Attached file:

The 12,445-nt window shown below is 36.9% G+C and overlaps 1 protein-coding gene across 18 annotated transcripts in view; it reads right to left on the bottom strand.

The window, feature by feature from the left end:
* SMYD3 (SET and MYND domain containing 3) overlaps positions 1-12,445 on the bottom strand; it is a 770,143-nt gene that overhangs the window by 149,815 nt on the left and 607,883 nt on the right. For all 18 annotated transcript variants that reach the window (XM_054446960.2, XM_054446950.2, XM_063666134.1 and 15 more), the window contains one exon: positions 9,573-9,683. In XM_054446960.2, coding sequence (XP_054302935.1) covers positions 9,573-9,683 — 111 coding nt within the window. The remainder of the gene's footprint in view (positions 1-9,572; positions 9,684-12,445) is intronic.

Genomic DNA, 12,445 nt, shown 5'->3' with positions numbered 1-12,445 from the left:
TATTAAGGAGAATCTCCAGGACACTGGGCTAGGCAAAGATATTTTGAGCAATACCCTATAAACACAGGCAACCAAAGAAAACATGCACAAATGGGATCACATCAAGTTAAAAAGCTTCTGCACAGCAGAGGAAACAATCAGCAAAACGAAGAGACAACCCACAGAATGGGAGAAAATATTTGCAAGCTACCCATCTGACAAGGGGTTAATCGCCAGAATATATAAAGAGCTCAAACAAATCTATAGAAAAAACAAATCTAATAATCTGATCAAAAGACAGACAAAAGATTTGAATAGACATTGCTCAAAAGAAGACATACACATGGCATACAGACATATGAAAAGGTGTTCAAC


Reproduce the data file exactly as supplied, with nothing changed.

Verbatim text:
The 12,445-nt window shown below is 36.9% G+C and overlaps 1 protein-coding gene across 18 annotated transcripts in view; it reads right to left on the bottom strand.

The window, feature by feature from the left end:
* SMYD3 (SET and MYND domain containing 3) overlaps positions 1-12,445 on the bottom strand; it is a 770,143-nt gene that overhangs the window by 149,815 nt on the left and 607,883 nt on the right. For all 18 annotated transcript variants that reach the window (XM_054446960.2, XM_054446950.2, XM_063666134.1 and 15 more), the window contains one exon: positions 9,573-9,683. In XM_054446960.2, coding sequence (XP_054302935.1) covers positions 9,573-9,683 — 111 coding nt within the window. The remainder of the gene's footprint in view (positions 1-9,572; positions 9,684-12,445) is intronic.

Genomic DNA, 12,445 nt, shown 5'->3' with positions numbered 1-12,445 from the left:
TATTAAGGAGAATCTCCAGGACACTGGGCTAGGCAAAGATATTTTGAGCAATACCCTATAAACACAGGCAACCAAAGAAAACATGCACAAATGGGATCACATCAAGTTAAAAAGCTTCTGCACAGCAGAGGAAACAATCAGCAAAACGAAGAGACAACCCACAGAATGGGAGAAAATATTTGCAAGCTACCCATCTGACAAGGGGTTAATCGCCAGAATATATAAAGAGCTCAAACAAATCTATAGAAAAAACAAATCTAATAATCTGATCAAAAGACAGACAAAAGATTTGAATAGACATTGCTCAAAAGAAGACATACACATGGCATACAGACATATGAAAAGGTGTTCAAC